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Response to Review of Violence and Racism in Football: Politics and Cultural Conflict in British Society, 1968-1998

I am thankful for the opportunity to comment on Dr. Wagg’s review of the book, and appreciate his consideration of the strengths and weaknesses of the research. While most of the critiques relate to style and aesthetics rather than substance, I am grateful to him for pointing out some minor regrettable mistakes. However, perhaps it would have been preferable for Dr. Wagg’s expertise to be applied to an analysis of the content and arguments, which could have provided a better platform for discussion for both the potential reader and myself.

Despite his criticism of an overly-long introduction (the actual introduction is only 18 pages), its length was simply unavoidable having done the necessary reading to fully appreciate the arguments of others across multiple disciplines. The academic literature has become cumbersome. Addressing the wide range of academic perspectives on football violence takes some space, in part because of the earlier nasty debates that Dr. Wagg noted. It now demands interaction with the modes of analysis forwarded by sociologists, social psychologists, and anthropologists, in addition to historians, in the last 30-plus years. The introduction, then, presents the various threads of that research and my developments upon them.

I’ve also aimed to provide a historian’s perspective through the consideration of multiple caches of documentary evidence, a perspective which has tended– despite the work of Tony Mason and others – to be obscured by the ongoing academic pronouncements of sociologists and ethnologists. While these insights are indeed necessary and enlightening, they are often confined to the present. As Matthew Taylor has noted, few historians have entered the fray, though their particular set of research interests and skills could offer much to the conversation. Despite attempting to broaden the perspective beyond a particular time and place, I’ve also attempted to analyze changing patterns in social violence and their links to other dimensions of British social and cultural history in the period after the Second World War. While Dr. Wagg has considered some of my musings somewhat overly interpretive, I’ve aimed to use the theoretical tools at the historian’s disposal to best explain the activities of supporters and the state alike, and contextualize them within the shifting patterns of the post-war milieu.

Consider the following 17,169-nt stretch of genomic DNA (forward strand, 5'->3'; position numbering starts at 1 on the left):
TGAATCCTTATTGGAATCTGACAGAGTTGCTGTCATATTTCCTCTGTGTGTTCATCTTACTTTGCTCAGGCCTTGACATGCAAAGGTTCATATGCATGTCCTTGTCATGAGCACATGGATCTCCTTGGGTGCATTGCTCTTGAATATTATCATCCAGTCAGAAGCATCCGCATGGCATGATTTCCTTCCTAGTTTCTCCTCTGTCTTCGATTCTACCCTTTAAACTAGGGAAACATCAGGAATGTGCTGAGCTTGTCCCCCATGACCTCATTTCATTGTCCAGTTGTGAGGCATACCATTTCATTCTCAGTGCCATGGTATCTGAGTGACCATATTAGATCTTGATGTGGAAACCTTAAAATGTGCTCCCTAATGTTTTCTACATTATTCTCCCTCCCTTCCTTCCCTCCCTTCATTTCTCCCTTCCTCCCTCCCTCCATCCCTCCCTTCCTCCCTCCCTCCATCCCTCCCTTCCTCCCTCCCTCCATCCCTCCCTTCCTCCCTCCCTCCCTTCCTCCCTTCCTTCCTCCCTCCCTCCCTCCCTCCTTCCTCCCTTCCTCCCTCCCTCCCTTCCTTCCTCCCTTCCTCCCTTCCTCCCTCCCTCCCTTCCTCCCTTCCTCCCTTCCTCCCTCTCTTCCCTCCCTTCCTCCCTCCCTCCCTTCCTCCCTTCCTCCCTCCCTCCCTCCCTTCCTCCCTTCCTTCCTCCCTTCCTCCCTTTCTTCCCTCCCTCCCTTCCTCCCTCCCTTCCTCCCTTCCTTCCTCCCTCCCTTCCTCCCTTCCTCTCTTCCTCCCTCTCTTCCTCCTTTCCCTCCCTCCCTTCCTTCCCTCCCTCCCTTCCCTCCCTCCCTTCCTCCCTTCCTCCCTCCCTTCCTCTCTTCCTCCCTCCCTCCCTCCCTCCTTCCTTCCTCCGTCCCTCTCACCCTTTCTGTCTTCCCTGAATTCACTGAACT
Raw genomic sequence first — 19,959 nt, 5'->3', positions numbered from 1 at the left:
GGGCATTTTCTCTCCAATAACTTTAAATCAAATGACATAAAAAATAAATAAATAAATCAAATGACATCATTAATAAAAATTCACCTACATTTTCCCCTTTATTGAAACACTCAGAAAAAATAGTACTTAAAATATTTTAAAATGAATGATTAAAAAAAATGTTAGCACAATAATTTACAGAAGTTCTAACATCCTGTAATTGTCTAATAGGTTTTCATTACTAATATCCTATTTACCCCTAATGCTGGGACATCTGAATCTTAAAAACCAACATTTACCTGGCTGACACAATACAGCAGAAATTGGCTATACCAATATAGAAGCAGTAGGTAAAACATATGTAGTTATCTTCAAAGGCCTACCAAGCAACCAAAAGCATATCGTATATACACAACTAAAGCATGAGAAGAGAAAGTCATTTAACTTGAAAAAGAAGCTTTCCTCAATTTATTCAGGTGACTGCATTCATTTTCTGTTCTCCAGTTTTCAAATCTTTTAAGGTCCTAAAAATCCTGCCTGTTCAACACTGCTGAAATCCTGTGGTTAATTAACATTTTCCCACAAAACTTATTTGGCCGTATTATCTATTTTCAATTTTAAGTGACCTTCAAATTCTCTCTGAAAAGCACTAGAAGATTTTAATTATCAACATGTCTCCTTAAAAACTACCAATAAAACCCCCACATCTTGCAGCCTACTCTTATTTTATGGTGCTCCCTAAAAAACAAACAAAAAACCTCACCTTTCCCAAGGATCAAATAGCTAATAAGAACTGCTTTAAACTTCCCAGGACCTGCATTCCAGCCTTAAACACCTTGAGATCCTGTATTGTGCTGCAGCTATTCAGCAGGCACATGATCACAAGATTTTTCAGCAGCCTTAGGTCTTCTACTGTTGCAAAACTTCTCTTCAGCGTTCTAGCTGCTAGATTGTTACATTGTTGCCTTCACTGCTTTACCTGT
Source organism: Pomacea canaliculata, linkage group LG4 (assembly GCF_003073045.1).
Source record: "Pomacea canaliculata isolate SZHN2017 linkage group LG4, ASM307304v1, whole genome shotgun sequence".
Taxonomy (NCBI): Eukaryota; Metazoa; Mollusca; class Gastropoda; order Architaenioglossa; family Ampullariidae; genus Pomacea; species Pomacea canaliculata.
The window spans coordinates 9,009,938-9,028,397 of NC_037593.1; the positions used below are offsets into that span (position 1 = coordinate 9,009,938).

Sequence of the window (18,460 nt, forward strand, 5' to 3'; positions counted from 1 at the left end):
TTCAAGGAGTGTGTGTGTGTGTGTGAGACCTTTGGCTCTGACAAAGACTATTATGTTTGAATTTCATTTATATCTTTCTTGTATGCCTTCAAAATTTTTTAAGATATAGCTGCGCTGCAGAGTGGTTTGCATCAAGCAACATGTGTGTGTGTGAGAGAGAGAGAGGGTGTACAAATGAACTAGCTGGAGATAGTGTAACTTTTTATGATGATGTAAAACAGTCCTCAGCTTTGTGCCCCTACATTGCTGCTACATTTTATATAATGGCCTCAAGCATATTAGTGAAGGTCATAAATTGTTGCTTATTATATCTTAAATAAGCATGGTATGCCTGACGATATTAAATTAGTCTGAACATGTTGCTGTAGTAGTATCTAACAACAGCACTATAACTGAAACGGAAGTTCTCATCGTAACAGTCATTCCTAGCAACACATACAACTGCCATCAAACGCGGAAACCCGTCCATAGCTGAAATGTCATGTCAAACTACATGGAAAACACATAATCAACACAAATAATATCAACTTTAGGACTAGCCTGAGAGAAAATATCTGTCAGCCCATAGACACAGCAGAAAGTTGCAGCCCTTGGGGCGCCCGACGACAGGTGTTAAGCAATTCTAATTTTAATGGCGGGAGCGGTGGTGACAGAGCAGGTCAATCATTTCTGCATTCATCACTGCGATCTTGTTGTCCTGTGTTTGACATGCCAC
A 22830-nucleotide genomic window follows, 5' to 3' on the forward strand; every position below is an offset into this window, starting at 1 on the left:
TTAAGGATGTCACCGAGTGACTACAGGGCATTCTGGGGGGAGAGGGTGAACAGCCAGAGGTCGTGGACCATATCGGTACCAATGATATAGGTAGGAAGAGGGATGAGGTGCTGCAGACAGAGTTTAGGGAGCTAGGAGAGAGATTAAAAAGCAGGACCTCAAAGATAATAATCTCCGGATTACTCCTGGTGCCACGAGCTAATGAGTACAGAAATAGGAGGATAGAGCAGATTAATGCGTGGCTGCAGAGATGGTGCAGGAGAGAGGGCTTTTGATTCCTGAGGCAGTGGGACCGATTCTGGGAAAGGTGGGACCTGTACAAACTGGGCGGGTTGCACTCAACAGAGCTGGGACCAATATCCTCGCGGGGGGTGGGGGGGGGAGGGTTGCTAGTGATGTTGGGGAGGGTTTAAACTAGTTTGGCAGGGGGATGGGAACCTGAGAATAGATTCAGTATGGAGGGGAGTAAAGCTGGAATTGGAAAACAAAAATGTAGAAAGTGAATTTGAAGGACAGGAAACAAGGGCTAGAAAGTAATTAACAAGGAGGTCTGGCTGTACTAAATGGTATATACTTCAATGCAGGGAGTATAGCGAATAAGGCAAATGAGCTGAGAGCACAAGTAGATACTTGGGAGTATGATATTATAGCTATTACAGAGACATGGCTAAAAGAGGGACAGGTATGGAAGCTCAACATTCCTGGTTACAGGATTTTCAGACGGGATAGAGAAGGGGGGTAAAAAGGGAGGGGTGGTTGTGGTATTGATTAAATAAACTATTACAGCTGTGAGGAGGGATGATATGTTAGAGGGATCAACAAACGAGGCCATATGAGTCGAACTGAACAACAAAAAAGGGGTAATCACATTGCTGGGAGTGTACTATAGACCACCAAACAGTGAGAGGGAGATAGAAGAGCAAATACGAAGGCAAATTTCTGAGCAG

I do wish that Dr. Wagg had further evaluated the content and principal arguments of the book, which I hope to be of some significance not only in discussions of the history of football violence, but also those of civil liberties and the difficulties of post-war administrations in dealing with any number of social problems during the 1960s and 1970s. The research suggests that government agencies and successive political administrations attempted to gain popularity by enacting political theatre in an age of economic decline and social unrest. As Dr. Wagg commented, the primary evidence on harsh government responses to football outbursts is indeed startling. The Home Office and the Department of the Environment together promoted policies to violently suppress these social outbursts, policies that have persisted throughout football’s last five decades. I also suggest that the sanitization of the football industry provides a link between racism and football violence, two topics which have often been treated separately by most academics. Both government agents and anti-racist supporters created violent environments to suppress social violence, a central premise that seems prevalent in many policing strategies, yet remains unstable. The chapters on racism and anti-racism describe and evaluate the strategies of anti-fascist groups, who generated their own forms of violent masculinity and excluded women’s participation in the budding anti-racist movement, while more formal institutions like the Commission for Racial Equality capitalized on the popularity and prevalence of football to bolster their campaigns.

It’s also clear that Dr. Wagg would have preferred a better-told story, in addition to the kind of historical analysis I embarked upon. Even so, the emergence of football violence has relevance beyond traditional histories of sport, and cannot be confined to a simple narrative. As he correctly points out, the book charts the political responses to football disorder and the attempts by multiple groups to clean up violence and racism in the game. But it also investigates the role of non-governmental organizations, independent anti-racist organizations, supporters’ clubs, and splinter political groups on both left and right, all of whom took an interest in football-related political activities and all of whom operated independently of formal political agencies. These groups, I argue, made football a key site of social and cultural conflict and revealed a wide range of social fractures amongst British workers, from immigration concerns to employment competition to law-and-order politics. Examinations of these groups and their aims make up the substance of the book’s chapters, but are organized within an analytical framework, rather than presenting a traditionally-styled narrative.

Nonetheless, Dr. Wagg and I would probably agree that much work remains to be done on the topic, with this book and others only beginning to understand the connections between sport, masculinities, violence, and the state.